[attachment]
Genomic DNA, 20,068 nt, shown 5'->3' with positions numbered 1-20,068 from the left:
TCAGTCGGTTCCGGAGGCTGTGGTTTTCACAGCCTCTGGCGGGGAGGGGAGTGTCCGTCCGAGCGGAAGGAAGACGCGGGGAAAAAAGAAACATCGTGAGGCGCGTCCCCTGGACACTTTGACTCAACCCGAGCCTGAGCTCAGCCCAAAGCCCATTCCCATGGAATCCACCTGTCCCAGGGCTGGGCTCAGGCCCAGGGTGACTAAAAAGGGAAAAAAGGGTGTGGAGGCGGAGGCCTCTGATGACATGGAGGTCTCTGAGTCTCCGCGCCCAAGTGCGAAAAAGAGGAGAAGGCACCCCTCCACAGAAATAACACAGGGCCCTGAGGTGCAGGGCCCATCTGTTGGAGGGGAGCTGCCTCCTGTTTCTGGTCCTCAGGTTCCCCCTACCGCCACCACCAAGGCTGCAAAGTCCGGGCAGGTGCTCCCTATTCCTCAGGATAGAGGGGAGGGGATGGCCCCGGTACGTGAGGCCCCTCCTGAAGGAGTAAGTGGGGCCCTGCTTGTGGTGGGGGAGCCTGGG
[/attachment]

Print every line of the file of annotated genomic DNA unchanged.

Genomic DNA, 20,068 nt, shown 5'->3' with positions numbered 1-20,068 from the left:
TCAGTCGGTTCCGGAGGCTGTGGTTTTCACAGCCTCTGGCGGGGAGGGGAGTGTCCGTCCGAGCGGAAGGAAGACGCGGGGAAAAAAGAAACATCGTGAGGCGCGTCCCCTGGACACTTTGACTCAACCCGAGCCTGAGCTCAGCCCAAAGCCCATTCCCATGGAATCCACCTGTCCCAGGGCTGGGCTCAGGCCCAGGGTGACTAAAAAGGGAAAAAAGGGTGTGGAGGCGGAGGCCTCTGATGACATGGAGGTCTCTGAGTCTCCGCGCCCAAGTGCGAAAAAGAGGAGAAGGCACCCCTCCACAGAAATAACACAGGGCCCTGAGGTGCAGGGCCCATCTGTTGGAGGGGAGCTGCCTCCTGTTTCTGGTCCTCAGGTTCCCCCTACCGCCACCACCAAGGCTGCAAAGTCCGGGCAGGTGCTCCCTATTCCTCAGGATAGAGGGGAGGGGATGGCCCCGGTACGTGAGGCCCCTCCTGAAGGAGTAAGTGGGGCCCTGCTTGTGGTGGGGGAGCCTGGG